Can Automatic Government Spending Be Procyclical?
It is well-known by now that government spending has typically been countercyclical in industrial countries and procyclical in developing economies. Most of this literature has focused on analyzing aggregate government spending or discretionary spending categories such as government consumption and government investment. Little is known, however, about the cyclical behavior of automatic government spending, which comprises unemployment insurance, family programs, and social security transfers. Automatic government spending follows from laws, or even constitutional clauses, that benefit individuals who meet certain eligibility criteria. In principle, the main categories of automatic government spending are expected to be either countercyclical (especially unemployment insurance and other shock absorber programs) or acyclical (particularly social security and other structural programs).
We find that while automatic government spending is, as expected, countercyclical in industrial countries, it is, surprisingly, procyclical in the developing world. We track the source of this puzzling procyclical behavior to (i) the effective lack of automatic stabilizers like unemployment insurance and (ii) more intriguingly, the existence of perverse automatic de-stabilizing mechanisms in social security spending (in particular in the absence of indexation mechanisms). We also show that the presence and nature of these two social programs are crucial new determinants of aggregate government spending cyclicality as well as macroeconomic volatility, even after controlling for other well-known determinants and addressing potential endogeneity concerns.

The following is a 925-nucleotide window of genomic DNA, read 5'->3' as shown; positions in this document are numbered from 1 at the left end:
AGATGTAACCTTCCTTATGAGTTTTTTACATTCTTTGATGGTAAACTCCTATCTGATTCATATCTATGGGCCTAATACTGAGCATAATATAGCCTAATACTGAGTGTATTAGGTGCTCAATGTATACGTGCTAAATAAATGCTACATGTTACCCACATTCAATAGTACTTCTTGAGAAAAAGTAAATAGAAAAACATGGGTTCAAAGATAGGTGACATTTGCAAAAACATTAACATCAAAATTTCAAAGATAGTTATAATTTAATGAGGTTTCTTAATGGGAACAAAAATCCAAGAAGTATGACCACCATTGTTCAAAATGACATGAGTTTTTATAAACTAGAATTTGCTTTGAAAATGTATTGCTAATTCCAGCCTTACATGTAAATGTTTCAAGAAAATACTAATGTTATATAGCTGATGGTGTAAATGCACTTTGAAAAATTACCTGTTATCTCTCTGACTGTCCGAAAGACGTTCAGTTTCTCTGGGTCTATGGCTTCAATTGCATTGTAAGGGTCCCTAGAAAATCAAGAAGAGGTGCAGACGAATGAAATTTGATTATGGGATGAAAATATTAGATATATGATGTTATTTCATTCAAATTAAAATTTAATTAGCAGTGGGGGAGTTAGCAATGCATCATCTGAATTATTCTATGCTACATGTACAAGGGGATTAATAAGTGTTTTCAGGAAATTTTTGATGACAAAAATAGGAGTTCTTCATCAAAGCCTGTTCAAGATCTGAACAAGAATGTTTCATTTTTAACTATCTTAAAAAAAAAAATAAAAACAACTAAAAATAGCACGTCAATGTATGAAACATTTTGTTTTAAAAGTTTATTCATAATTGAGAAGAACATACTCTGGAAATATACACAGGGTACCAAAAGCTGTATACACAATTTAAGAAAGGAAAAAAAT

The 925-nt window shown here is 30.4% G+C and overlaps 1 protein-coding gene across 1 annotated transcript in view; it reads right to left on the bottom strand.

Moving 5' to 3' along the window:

The authors are grateful to Martin Ardanaz, Daniel Artana, Ricardo Bebczuk, Fernando Blanco, Jessica Bracco, Antonio David, Hamid Davoodi, Luciano Di Gresia, Guillermo Falcone, Antonio Fatas, Santiago Garganta, Leonardo Gasparini, Shafaat Khan, Norman Loayza, Nicolas Magud, Fernando Navajas, Jorge Neyro, Steven Pennings, Carola Pessino, Francisco Pizzi, Luca Ricci, Daniel Riera-Crichton, Diego Rojas, Adolfo Sturzenegger, and seminar participants at the World Bank, International Monetary Fund, and Universidad Nacional de La Plata (Argentina) for helpful comments and suggestions. We are also grateful to Maria Teresa Balestrini, Jose Andree Camarena, Guillermo Falcone, Sabrina Lozano, Jorge Miranda, Luis Morano, and Lucila Venturi for excellent research assistance. The views expressed herein are those of the authors and do not necessarily reflect the views of the National Bureau of Economic Research.